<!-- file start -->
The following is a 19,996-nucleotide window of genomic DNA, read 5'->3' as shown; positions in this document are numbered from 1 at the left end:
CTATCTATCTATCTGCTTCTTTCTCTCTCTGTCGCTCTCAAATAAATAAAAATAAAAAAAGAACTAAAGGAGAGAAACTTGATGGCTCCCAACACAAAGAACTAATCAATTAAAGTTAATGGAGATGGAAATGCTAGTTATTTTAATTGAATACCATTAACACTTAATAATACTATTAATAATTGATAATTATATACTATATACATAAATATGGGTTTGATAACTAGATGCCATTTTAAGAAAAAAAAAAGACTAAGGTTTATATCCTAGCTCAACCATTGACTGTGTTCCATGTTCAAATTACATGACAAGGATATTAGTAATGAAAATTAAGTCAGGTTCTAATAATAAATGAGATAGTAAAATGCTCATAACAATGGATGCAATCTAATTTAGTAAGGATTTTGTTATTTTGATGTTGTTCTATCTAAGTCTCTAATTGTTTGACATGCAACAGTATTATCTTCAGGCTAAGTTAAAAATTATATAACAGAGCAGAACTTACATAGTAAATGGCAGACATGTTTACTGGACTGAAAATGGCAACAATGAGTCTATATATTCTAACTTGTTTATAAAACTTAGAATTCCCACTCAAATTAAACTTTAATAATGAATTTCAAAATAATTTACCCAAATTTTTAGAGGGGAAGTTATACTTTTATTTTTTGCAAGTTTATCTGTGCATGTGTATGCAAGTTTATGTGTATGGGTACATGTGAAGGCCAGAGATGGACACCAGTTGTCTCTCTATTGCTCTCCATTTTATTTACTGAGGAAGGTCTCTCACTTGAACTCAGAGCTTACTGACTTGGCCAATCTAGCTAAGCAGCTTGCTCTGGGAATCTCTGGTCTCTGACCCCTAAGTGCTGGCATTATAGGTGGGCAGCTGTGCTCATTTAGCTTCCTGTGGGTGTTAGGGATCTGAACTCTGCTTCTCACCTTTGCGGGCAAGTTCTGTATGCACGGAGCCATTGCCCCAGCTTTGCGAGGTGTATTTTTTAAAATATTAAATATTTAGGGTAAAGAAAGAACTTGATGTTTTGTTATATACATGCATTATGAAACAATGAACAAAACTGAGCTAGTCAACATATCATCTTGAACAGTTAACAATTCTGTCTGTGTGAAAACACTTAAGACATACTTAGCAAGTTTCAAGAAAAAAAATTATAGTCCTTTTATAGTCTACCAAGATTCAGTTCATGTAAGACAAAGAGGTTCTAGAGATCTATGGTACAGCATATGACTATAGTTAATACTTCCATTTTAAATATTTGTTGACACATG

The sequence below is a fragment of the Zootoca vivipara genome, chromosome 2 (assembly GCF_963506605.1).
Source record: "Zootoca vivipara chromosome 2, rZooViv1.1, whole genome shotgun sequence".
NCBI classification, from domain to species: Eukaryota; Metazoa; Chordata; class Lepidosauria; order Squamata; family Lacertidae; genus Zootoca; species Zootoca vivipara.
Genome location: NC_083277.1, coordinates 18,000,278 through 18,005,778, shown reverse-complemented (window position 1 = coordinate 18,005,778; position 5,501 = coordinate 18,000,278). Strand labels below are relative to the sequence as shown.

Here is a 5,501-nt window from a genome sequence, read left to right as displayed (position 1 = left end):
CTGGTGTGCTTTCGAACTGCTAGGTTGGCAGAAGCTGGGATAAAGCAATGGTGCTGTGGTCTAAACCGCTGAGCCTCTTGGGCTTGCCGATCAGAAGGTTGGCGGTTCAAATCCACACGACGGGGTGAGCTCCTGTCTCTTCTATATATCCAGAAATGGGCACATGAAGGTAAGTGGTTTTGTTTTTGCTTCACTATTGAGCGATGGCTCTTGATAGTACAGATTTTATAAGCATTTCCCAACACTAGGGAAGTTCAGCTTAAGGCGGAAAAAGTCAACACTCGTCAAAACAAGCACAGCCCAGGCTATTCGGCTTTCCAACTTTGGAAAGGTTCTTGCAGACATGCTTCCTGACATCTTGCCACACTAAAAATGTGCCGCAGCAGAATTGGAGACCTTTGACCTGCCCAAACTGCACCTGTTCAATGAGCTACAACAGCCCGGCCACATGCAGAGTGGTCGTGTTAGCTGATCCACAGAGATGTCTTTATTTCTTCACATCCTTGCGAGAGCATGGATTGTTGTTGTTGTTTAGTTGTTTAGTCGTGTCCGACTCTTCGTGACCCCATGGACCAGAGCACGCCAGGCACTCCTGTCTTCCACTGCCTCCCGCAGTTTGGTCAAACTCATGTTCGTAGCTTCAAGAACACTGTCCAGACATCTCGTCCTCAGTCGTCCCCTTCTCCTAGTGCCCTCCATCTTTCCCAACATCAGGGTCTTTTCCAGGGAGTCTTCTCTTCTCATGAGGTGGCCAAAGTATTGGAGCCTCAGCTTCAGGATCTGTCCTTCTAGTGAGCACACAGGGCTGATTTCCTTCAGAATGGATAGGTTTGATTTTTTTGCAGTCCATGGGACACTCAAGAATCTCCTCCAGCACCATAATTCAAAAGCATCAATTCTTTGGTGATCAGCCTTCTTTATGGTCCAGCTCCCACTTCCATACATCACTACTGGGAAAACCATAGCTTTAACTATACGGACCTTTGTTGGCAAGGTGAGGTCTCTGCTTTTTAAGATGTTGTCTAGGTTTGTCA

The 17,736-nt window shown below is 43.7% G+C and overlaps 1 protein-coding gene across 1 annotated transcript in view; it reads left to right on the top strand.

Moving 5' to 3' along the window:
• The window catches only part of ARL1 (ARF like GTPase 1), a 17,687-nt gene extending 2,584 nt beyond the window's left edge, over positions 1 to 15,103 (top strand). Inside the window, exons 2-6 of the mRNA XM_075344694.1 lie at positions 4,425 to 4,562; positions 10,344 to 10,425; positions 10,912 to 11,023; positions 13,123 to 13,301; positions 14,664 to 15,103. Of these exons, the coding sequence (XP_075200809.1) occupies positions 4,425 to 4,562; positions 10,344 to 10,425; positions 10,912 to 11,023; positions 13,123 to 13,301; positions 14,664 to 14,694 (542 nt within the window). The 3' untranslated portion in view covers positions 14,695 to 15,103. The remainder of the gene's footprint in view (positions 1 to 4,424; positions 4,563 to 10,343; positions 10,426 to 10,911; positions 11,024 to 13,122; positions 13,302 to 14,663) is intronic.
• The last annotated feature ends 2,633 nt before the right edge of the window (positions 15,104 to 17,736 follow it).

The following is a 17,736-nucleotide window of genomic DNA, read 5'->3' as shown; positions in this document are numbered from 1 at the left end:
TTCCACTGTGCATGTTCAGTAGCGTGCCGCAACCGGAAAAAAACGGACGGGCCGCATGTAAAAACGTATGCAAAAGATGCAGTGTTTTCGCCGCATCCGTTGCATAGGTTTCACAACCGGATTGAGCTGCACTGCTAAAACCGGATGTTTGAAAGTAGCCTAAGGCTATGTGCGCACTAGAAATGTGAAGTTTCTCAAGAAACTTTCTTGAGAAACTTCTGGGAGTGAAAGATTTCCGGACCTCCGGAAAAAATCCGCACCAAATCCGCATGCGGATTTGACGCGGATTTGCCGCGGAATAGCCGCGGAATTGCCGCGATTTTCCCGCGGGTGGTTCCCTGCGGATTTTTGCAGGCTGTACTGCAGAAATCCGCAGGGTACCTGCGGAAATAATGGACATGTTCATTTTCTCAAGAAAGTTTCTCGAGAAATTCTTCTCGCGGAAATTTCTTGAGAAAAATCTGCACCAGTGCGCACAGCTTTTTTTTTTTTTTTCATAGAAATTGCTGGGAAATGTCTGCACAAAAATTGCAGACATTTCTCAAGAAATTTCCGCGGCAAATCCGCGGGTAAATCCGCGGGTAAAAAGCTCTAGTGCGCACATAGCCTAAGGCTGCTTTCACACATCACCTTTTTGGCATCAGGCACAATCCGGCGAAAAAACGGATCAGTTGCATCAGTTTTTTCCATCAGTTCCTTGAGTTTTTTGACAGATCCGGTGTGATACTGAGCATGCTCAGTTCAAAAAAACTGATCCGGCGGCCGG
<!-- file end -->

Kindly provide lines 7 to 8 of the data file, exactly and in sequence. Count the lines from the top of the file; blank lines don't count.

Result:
Here is a 5,501-nt window from a genome sequence, read left to right as displayed (position 1 = left end):
CTGGTGTGCTTTCGAACTGCTAGGTTGGCAGAAGCTGGGATAAAGCAATGGTGCTGTGGTCTAAACCGCTGAGCCTCTTGGGCTTGCCGATCAGAAGGTTGGCGGTTCAAATCCACACGACGGGGTGAGCTCCTGTCTCTTCTATATATCCAGAAATGGGCACATGAAGGTAAGTGGTTTTGTTTTTGCTTCACTATTGAGCGATGGCTCTTGATAGTACAGATTTTATAAGCATTTCCCAACACTAGGGAAGTTCAGCTTAAGGCGGAAAAAGTCAACACTCGTCAAAACAAGCACAGCCCAGGCTATTCGGCTTTCCAACTTTGGAAAGGTTCTTGCAGACATGCTTCCTGACATCTTGCCACACTAAAAATGTGCCGCAGCAGAATTGGAGACCTTTGACCTGCCCAAACTGCACCTGTTCAATGAGCTACAACAGCCCGGCCACATGCAGAGTGGTCGTGTTAGCTGATCCACAGAGATGTCTTTATTTCTTCACATCCTTGCGAGAGCATGGATTGTTGTTGTTGTTTAGTTGTTTAGTCGTGTCCGACTCTTCGTGACCCCATGGACCAGAGCACGCCAGGCACTCCTGTCTTCCACTGCCTCCCGCAGTTTGGTCAAACTCATGTTCGTAGCTTCAAGAACACTGTCCAGACATCTCGTCCTCAGTCGTCCCCTTCTCCTAGTGCCCTCCATCTTTCCCAACATCAGGGTCTTTTCCAGGGAGTCTTCTCTTCTCATGAGGTGGCCAAAGTATTGGAGCCTCAGCTTCAGGATCTGTCCTTCTAGTGAGCACACAGGGCTGATTTCCTTCAGAATGGATAGGTTTGATTTTTTTGCAGTCCATGGGACACTCAAGAATCTCCTCCAGCACCATAATTCAAAAGCATCAATTCTTTGGTGATCAGCCTTCTTTATGGTCCAGCTCCCACTTCCATACATCACTACTGGGAAAACCATAGCTTTAACTATACGGACCTTTGTTGGCAAGGTGAGGTCTCTGCTTTTTAAGATGTTGTCTAGGTTTGTCA